By Robert Romano
“I want to be absolutely crystal clear — any bill that defunds Obamacare is dead. Dead.”
That was Senate Majority Leader Harry Reid (D-Nev.) telling reporters last week that there would not be the votes to pass a House Republican plan to defund the health care law via the continuing resolution.
Something he and his colleagues might consider, however, is that that really cuts both ways.
Republicans have 46 members in the U.S. Senate, more than enough to defeat cloture on any continuing resolution that will ultimately result in Obamacare being funded.
To do so, they will first have to block a parliamentary maneuver by Reid to proceed to the continuing resolution in a manner that will allow the defund Obamacare language to be stripped out with a simple majority vote.
According to Breitbart.com’s Matthew Boyle, “They could refuse to grant cloture in the first place until a unanimous consent agreement is reached in the Senate that any amendment added to the bill post-cloture would also be subject to a 60-vote threshold. They could also require Reid to fill what is known as the ‘amendment tree,’ a list of amendments that is the maximum of what could be considered on a bill, with amendments other than that one, before agreeing to grant cloture.”
But, reports Boyle, Senate Minority Leader Mitch McConnell (R-Ky.) refuses to commit to using all the tools in his parliamentary toolbox to do just that. He would be well advised, however, that consciously voting to proceed to any bill that invariably winds up funding Obamacare — even if the amendment to strip the defund language is to be agreed to post-cloture — is just the same as proceeding to a bill where the defund language had already been removed.
Yet, Senate Republicans appear to be content with playing dumb and pretending they will be voting to proceed to legislation that defunds Obamacare — when everyone already knows it in the end it will not.
For example Senate Republican Whip John Cornyn (R-Tex.) said, “It doesn’t seem to make much sense to vote ‘no’ on a bill that contains the defund-ObamaCare provision. I don’t know anybody in our conference who’s for ObamaCare, so I think they’d vote ‘yes’ to get on a bill to defund it.”
That doesn’t sound like Senate Republicans are really committed to the defund strategy. But even if they aren’t — Sen. Richard Burr (R-N.C.) called it “the dumbest idea I’ve ever heard of” — there is another case to be made for waging a filibuster.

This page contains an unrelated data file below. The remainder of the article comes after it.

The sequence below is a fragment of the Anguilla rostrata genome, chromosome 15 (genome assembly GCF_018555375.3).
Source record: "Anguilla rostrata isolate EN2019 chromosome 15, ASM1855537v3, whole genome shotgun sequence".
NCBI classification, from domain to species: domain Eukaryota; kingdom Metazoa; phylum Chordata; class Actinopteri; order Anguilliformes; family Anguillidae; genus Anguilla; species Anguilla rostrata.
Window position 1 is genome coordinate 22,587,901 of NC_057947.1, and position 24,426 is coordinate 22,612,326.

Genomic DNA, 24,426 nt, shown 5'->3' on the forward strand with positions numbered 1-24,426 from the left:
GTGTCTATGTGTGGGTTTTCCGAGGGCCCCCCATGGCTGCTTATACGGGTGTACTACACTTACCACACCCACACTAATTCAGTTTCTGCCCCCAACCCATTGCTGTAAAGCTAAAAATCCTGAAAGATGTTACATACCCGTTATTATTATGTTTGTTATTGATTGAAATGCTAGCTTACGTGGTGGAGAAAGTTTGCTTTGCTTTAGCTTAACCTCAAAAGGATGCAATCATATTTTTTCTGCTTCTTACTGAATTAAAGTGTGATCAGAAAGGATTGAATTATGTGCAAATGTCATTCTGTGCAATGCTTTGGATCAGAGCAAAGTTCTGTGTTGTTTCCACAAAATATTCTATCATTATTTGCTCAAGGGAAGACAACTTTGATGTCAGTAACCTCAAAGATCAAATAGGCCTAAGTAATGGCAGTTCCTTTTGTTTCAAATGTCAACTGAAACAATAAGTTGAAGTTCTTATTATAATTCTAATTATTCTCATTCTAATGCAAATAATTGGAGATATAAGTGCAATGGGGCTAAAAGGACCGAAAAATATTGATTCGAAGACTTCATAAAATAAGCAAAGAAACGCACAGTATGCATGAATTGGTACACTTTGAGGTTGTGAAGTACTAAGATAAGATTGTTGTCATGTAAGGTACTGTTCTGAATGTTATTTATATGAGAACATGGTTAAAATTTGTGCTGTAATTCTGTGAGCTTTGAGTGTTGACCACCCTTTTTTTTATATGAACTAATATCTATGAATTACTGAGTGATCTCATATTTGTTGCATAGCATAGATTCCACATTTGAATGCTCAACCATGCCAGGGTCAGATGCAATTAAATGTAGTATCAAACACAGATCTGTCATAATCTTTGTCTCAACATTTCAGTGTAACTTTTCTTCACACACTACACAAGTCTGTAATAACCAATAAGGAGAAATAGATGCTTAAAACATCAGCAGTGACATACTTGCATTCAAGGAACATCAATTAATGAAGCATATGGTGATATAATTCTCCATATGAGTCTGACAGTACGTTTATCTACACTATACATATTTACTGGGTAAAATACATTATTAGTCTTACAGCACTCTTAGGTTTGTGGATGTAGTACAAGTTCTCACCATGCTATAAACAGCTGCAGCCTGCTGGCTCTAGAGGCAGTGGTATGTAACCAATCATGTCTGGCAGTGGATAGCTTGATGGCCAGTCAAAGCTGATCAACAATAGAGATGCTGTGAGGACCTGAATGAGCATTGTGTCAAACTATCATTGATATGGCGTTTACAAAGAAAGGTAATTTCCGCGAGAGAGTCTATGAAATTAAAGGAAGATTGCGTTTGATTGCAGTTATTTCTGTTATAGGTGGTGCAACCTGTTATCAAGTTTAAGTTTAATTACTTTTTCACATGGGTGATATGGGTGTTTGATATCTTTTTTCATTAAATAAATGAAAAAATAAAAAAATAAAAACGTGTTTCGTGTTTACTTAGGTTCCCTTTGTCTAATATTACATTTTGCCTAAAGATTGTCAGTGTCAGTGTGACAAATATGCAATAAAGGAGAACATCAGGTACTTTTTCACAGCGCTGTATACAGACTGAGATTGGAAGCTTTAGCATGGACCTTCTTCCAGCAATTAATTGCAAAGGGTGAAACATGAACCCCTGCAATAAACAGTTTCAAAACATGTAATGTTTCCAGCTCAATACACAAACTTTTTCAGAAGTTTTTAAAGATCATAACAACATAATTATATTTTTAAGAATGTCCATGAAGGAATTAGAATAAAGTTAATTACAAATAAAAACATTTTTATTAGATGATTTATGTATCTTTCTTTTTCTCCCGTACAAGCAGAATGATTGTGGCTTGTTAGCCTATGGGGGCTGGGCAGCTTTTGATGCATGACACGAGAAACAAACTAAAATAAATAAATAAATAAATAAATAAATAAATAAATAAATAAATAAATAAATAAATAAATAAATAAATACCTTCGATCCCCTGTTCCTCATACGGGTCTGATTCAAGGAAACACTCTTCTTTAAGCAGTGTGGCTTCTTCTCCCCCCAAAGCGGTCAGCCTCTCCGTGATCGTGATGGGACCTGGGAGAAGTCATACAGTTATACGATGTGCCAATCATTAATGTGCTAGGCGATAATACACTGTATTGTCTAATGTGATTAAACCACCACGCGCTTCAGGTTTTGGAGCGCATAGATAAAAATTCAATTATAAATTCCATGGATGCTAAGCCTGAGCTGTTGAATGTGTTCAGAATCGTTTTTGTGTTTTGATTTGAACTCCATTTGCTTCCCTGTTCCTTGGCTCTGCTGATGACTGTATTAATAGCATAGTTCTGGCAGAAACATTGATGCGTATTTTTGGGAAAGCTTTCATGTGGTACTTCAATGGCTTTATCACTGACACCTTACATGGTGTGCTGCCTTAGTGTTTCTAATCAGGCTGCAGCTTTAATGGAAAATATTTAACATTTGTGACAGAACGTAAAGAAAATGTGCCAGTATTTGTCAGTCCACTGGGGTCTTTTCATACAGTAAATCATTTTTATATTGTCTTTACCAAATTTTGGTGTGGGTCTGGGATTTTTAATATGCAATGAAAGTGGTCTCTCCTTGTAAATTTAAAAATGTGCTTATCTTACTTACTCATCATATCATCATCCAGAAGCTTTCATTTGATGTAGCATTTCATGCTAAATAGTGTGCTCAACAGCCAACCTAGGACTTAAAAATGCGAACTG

It would strengthen the GOP’s hand. When it is clear that there are neither the votes to fund Obamacare nor to defund it in the Senate, it would force Reid and the White House to the negotiating table.
While many observers have suggested that Reid and Obama will never compromise, history suggests otherwise.
The continuing resolution passed in March 2011 was a compromise largely negotiated by House Speaker Rep. John Boehner (R-Ohio) that resulted in some small cuts to the budget. Sequestration was another compromise in exchange for raising the debt ceiling by $2.1 trillion in August 2011. The tax deal in December 2012 was yet another compromise in exchange for avoiding the so-called fiscal cliff.
This speaks not only to the willingness of Democrats to make a deal, but also to the utility of Republicans using these leverage points, whether they be continuing resolutions, debt ceiling increases, or otherwise, to achieve major concessions.
As Sen. Ted Cruz noted on Fox News in an interview with Neil Cavuto, “I know for sure that you lose 100 percent of the battle that you begin by surrendering, and all these Republicans who say we can’t win, if they want, these various pundits who want us to surrender, that will make sure we can’t win.”
Cruz is right. Consider the alternative offered by the Washington, D.C. establishment, which frowns upon any confrontation over the continuing resolution or debt ceiling. They fear anything that smacks of a government shutdown or risks default. They would apparently just have Obamacare opponents simply capitulate.
But surely to constituents of Republican senators — who have sworn up and down they oppose Obamacare — submission to a law that will force them onto government-run, taxpayer-funded health insurance is untenable.
They will intuitively understand what this fight is all about, and come 2014, 2016, and subsequent election cycles, they will likely collect political scalps, or attempt to, of any senator whom they perceive forced them onto Obamacare.
In a stark warning to senators, Americans for Limited Government President Nathan Mehrens defined the choice facing the so-called deliberative body: “The message for the Senate is very simple: If you vote to fund Obamacare via the continuing resolution, you will own the health care law. If you vote to invoke cloture on a continuing resolution that funds Obamacare, you will own it. And if you vote against a continuing resolution that defunds Obamacare, you will own it, too.”
So, the choice belongs to each and every senator. They can stand with the American people, and block cloture on any continuing resolution that funds Obamcare, or they can roll over and let it be implemented.
But they would be well-advised that should they surrender, the American people will not forget — and they are not forgiving.
Robert Romano is the senior editor of Americans for Limited Government.